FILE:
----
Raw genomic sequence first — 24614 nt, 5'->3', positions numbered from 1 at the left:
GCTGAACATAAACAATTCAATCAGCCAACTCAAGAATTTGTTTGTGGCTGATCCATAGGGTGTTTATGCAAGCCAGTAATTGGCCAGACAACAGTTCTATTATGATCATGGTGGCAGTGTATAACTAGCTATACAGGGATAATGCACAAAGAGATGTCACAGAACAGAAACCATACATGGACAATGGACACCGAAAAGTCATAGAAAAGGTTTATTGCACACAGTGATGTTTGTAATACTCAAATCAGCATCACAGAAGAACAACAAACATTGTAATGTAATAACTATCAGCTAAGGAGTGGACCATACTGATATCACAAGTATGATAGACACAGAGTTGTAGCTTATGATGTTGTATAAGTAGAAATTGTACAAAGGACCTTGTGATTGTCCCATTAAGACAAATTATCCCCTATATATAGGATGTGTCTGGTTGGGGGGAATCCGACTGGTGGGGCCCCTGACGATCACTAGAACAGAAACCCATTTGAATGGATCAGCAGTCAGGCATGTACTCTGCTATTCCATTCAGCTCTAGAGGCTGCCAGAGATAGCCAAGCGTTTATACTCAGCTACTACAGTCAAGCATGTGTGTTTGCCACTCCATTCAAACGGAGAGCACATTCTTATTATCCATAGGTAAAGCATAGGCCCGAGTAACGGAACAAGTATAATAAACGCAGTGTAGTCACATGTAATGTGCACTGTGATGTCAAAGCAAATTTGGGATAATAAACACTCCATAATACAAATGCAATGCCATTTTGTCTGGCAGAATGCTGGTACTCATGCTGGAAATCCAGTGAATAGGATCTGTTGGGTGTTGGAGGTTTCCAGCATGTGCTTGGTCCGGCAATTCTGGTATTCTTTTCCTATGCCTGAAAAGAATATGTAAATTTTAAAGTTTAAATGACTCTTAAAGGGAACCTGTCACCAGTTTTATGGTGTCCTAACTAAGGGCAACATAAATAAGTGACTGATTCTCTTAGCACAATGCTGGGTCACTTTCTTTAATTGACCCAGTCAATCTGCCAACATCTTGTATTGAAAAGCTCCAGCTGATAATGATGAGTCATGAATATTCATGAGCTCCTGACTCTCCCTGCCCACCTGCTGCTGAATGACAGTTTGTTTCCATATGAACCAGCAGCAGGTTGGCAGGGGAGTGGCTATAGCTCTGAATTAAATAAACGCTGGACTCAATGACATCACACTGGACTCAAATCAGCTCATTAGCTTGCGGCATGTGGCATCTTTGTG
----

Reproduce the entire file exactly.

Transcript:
Raw genomic sequence first — 24614 nt, 5'->3', positions numbered from 1 at the left:
GCTGAACATAAACAATTCAATCAGCCAACTCAAGAATTTGTTTGTGGCTGATCCATAGGGTGTTTATGCAAGCCAGTAATTGGCCAGACAACAGTTCTATTATGATCATGGTGGCAGTGTATAACTAGCTATACAGGGATAATGCACAAAGAGATGTCACAGAACAGAAACCATACATGGACAATGGACACCGAAAAGTCATAGAAAAGGTTTATTGCACACAGTGATGTTTGTAATACTCAAATCAGCATCACAGAAGAACAACAAACATTGTAATGTAATAACTATCAGCTAAGGAGTGGACCATACTGATATCACAAGTATGATAGACACAGAGTTGTAGCTTATGATGTTGTATAAGTAGAAATTGTACAAAGGACCTTGTGATTGTCCCATTAAGACAAATTATCCCCTATATATAGGATGTGTCTGGTTGGGGGGAATCCGACTGGTGGGGCCCCTGACGATCACTAGAACAGAAACCCATTTGAATGGATCAGCAGTCAGGCATGTACTCTGCTATTCCATTCAGCTCTAGAGGCTGCCAGAGATAGCCAAGCGTTTATACTCAGCTACTACAGTCAAGCATGTGTGTTTGCCACTCCATTCAAACGGAGAGCACATTCTTATTATCCATAGGTAAAGCATAGGCCCGAGTAACGGAACAAGTATAATAAACGCAGTGTAGTCACATGTAATGTGCACTGTGATGTCAAAGCAAATTTGGGATAATAAACACTCCATAATACAAATGCAATGCCATTTTGTCTGGCAGAATGCTGGTACTCATGCTGGAAATCCAGTGAATAGGATCTGTTGGGTGTTGGAGGTTTCCAGCATGTGCTTGGTCCGGCAATTCTGGTATTCTTTTCCTATGCCTGAAAAGAATATGTAAATTTTAAAGTTTAAATGACTCTTAAAGGGAACCTGTCACCAGTTTTATGGTGTCCTAACTAAGGGCAACATAAATAAGTGACTGATTCTCTTAGCACAATGCTGGGTCACTTTCTTTAATTGACCCAGTCAATCTGCCAACATCTTGTATTGAAAAGCTCCAGCTGATAATGATGAGTCATGAATATTCATGAGCTCCTGACTCTCCCTGCCCACCTGCTGCTGAATGACAGTTTGTTTCCATATGAACCAGCAGCAGGTTGGCAGGGGAGTGGCTATAGCTCTGAATTAAATAAACGCTGGACTCAATGACATCACACTGGACTCAAATCAGCTCATTAGCTTGCGGCATGTGGCATCTTTGTG